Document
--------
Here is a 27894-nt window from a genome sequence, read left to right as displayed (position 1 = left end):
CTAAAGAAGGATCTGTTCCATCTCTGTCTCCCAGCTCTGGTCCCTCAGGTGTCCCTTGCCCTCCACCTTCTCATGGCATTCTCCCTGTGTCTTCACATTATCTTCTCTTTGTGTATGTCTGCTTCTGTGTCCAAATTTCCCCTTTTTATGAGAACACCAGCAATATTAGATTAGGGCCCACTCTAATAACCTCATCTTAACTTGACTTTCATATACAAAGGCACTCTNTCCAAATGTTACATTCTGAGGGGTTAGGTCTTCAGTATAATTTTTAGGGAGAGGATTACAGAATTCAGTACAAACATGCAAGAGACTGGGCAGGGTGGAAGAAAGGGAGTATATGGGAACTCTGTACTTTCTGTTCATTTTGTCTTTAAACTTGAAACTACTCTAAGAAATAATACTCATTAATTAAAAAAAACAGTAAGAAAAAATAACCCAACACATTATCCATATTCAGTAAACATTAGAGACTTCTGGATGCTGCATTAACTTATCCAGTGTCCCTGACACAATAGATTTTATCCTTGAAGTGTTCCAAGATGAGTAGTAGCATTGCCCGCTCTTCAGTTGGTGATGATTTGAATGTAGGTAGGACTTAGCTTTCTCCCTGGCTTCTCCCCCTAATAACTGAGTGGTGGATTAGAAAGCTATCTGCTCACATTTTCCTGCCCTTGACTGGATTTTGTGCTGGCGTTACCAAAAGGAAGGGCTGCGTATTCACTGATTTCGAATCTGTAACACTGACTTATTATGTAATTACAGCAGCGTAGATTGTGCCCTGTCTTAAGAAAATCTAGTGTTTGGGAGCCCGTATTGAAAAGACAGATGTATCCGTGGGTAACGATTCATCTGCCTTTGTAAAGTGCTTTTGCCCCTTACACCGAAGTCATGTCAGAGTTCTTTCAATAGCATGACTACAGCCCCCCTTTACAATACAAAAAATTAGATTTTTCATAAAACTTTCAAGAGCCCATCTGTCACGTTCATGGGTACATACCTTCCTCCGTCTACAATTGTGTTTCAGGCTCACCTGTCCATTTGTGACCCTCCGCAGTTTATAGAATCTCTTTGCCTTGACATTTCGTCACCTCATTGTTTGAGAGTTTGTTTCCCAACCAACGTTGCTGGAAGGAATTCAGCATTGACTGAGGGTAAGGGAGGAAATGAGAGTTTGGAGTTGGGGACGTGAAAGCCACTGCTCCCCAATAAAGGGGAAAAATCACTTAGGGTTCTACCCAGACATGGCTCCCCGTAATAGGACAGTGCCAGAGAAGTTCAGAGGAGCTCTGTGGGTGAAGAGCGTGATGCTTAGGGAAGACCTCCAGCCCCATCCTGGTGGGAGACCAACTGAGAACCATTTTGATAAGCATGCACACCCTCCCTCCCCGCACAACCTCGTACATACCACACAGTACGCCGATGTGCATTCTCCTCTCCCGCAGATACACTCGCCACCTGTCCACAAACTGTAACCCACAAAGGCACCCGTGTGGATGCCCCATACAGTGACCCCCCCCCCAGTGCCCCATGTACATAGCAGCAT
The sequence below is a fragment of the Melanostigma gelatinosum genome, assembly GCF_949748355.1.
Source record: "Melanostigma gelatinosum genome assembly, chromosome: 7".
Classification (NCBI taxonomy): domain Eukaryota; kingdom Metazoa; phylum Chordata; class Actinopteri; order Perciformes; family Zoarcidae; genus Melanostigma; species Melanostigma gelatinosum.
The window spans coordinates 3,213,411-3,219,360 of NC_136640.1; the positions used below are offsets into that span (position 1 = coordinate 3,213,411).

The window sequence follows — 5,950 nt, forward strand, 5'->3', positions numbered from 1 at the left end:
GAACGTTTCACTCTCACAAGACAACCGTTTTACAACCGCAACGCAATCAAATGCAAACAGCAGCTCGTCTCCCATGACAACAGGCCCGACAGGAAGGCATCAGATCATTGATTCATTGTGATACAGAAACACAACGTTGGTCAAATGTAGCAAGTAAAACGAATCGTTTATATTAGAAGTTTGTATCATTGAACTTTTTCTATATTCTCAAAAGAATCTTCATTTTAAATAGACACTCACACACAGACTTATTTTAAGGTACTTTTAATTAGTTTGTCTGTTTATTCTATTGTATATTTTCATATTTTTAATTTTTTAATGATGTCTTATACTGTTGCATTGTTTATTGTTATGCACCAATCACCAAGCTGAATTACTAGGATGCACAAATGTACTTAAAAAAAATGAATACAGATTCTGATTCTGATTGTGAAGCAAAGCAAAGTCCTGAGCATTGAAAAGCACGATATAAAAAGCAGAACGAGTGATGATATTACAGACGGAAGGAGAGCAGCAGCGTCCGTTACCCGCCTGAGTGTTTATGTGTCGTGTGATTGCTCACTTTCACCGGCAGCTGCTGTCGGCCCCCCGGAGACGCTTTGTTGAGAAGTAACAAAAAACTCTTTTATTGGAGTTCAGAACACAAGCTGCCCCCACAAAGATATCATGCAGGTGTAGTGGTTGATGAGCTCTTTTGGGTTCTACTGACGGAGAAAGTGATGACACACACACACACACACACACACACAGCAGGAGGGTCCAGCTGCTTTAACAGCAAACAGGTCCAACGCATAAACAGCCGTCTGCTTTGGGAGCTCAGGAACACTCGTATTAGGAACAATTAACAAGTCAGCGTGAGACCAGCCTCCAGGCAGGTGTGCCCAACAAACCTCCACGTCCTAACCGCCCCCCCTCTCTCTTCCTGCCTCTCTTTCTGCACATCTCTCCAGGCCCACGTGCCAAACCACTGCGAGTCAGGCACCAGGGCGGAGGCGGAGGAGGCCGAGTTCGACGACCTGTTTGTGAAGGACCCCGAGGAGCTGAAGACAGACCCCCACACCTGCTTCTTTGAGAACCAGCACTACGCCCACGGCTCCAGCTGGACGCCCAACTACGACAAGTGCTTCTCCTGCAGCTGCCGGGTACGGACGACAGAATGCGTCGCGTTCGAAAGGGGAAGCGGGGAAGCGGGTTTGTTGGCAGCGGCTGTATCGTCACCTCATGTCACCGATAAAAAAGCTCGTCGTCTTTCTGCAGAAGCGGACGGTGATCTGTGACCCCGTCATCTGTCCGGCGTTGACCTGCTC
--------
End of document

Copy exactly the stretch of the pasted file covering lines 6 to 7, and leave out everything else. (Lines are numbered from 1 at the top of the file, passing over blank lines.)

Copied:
The window spans coordinates 3,213,411-3,219,360 of NC_136640.1; the positions used below are offsets into that span (position 1 = coordinate 3,213,411).

The window sequence follows — 5,950 nt, forward strand, 5'->3', positions numbered from 1 at the left end: